Intuitive Eating: How To Drop Your Diet And Make Food Your Friend

Have you ever seen a kid push away a plate of the most luscious chocolate dessert because she is full? What seems to require superhuman effort to us is completely natural to a young child who has not yet been taught to restrict food for weight loss or other external reasons. Before we learned to count calories, assign labels to food (“celery makes you skinny,” “cake is fattening”) or make food into a moral issue (“I was bad today because I ate pizza.”), food was simply an enjoyable experience, and a way to fill our bellies. And when our bodies told us we had enough, we listened.

Somewhere along the way, we forgot how to listen.

Swapping your body’s internal hunger/satiety signals for an external set of eating rules is bound to backfire. Whether it’s counting points on Weight Watchers, eliminating entire food groups on Atkins, or playing a cavewoman on Paleo, outsourcing your body’s need for food will most likely lead to disordered eating and obsessing over food.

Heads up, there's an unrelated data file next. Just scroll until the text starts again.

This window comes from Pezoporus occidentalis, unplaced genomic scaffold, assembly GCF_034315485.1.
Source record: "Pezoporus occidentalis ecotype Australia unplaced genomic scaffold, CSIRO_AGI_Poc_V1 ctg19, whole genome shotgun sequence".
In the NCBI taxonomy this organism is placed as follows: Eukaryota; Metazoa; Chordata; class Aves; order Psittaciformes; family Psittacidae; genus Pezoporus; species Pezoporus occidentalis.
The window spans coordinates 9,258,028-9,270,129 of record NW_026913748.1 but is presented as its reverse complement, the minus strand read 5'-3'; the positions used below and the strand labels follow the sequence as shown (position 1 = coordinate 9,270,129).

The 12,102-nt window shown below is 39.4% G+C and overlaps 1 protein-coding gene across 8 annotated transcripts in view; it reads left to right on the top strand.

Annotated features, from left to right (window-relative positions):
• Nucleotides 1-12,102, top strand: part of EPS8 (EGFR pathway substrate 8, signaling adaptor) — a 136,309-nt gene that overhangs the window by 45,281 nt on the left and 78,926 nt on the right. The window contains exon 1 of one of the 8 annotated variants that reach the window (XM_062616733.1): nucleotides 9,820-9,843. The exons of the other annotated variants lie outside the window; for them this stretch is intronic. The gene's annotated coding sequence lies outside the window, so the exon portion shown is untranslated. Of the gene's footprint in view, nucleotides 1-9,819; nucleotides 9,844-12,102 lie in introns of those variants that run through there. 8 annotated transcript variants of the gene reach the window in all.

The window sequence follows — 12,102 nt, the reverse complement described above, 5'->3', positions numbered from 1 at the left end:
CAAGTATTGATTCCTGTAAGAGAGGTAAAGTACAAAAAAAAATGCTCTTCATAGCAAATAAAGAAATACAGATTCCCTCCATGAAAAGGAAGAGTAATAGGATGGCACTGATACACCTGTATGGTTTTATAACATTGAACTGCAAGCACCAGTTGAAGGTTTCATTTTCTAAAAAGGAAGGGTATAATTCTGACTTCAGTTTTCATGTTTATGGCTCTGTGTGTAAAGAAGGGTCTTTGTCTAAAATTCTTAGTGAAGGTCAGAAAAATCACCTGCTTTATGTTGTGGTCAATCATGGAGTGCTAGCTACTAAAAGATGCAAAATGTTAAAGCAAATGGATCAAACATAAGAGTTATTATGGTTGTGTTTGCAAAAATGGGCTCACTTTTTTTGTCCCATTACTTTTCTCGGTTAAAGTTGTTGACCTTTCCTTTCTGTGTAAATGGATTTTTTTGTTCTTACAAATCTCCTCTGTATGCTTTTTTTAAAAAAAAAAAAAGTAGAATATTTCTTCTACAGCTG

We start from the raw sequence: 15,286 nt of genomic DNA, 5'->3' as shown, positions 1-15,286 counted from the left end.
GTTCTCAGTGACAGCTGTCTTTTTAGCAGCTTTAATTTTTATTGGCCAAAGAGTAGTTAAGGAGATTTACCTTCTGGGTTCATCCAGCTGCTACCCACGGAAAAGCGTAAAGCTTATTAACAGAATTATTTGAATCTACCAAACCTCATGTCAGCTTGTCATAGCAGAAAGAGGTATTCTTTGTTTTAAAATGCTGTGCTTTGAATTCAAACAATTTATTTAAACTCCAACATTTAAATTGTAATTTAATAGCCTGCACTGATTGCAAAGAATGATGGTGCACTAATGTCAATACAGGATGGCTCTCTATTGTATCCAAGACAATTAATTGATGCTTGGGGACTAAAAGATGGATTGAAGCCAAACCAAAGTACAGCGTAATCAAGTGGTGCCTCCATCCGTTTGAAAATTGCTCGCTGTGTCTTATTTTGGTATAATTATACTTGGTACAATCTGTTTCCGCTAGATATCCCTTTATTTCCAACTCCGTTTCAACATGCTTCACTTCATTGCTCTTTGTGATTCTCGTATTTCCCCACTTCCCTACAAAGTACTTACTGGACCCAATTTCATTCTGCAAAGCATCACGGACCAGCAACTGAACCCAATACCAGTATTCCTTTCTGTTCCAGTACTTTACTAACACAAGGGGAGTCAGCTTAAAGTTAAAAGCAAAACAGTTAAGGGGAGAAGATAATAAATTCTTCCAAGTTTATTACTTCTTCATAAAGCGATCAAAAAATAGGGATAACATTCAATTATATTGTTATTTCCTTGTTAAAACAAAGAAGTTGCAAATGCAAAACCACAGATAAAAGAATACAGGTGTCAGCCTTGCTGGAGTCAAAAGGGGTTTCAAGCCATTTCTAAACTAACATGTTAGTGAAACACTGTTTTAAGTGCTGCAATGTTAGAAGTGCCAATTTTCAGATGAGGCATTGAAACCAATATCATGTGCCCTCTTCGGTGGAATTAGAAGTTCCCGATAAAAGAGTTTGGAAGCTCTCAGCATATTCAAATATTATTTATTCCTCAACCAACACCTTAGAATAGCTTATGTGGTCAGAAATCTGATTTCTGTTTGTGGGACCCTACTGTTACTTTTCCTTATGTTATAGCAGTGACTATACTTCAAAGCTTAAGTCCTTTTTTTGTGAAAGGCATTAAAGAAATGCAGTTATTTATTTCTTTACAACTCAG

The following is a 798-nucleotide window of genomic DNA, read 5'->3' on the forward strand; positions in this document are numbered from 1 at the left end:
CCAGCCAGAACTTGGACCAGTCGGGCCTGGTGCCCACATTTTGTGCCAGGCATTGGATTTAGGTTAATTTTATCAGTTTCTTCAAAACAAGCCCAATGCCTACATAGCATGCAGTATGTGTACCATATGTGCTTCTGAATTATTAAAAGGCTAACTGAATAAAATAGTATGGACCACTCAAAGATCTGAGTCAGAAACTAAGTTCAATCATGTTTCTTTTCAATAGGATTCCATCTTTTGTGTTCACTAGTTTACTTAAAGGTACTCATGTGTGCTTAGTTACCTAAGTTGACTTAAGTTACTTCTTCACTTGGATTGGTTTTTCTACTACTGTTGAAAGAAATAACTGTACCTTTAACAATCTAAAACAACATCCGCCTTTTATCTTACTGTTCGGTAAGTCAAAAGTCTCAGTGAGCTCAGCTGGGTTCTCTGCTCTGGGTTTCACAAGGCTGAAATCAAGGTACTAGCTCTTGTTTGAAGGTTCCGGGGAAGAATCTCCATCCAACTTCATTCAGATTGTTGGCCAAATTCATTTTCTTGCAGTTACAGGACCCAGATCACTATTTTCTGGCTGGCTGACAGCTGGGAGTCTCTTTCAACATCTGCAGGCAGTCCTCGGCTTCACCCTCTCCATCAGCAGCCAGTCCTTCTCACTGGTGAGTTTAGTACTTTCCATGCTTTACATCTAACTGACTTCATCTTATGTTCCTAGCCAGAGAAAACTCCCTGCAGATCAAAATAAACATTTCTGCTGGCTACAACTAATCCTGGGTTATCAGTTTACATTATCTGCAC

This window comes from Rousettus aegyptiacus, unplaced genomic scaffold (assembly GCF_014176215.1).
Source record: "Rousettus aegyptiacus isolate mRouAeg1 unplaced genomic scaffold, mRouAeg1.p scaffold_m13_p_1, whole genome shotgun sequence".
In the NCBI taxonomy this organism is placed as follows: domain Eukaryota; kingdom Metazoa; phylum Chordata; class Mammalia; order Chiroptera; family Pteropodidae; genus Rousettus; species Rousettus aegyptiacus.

Oh, and it won’t work.

The National Health and Medical Research Council of Australia found that within 2-5 years post-diet, 95-97% of people regain the weight they had lost. Has a diet ever given you long-term results?

Not Another Diet In Disguise

With Intuitive Eating, you are the expert on your own body and your own internal hunger and satiety cues. IE is simply a way to reconnect to your body’s innate need for nourishment and satisfaction.

IE is not a radical approach. Dieting is radical. IE is simply a natural response to the way our bodies are programmed to eat. In fact, we bet you know at least one naturally intuitive eater. Maybe it’s your brother, or your best friend, or maybe that one girl in high school who never fell prey to the calorie-counting, weight-watching hysterics that teen girls often do. You know, the girl who ate an entire bagel for lunch without scooping out the extra bread inside to save calories.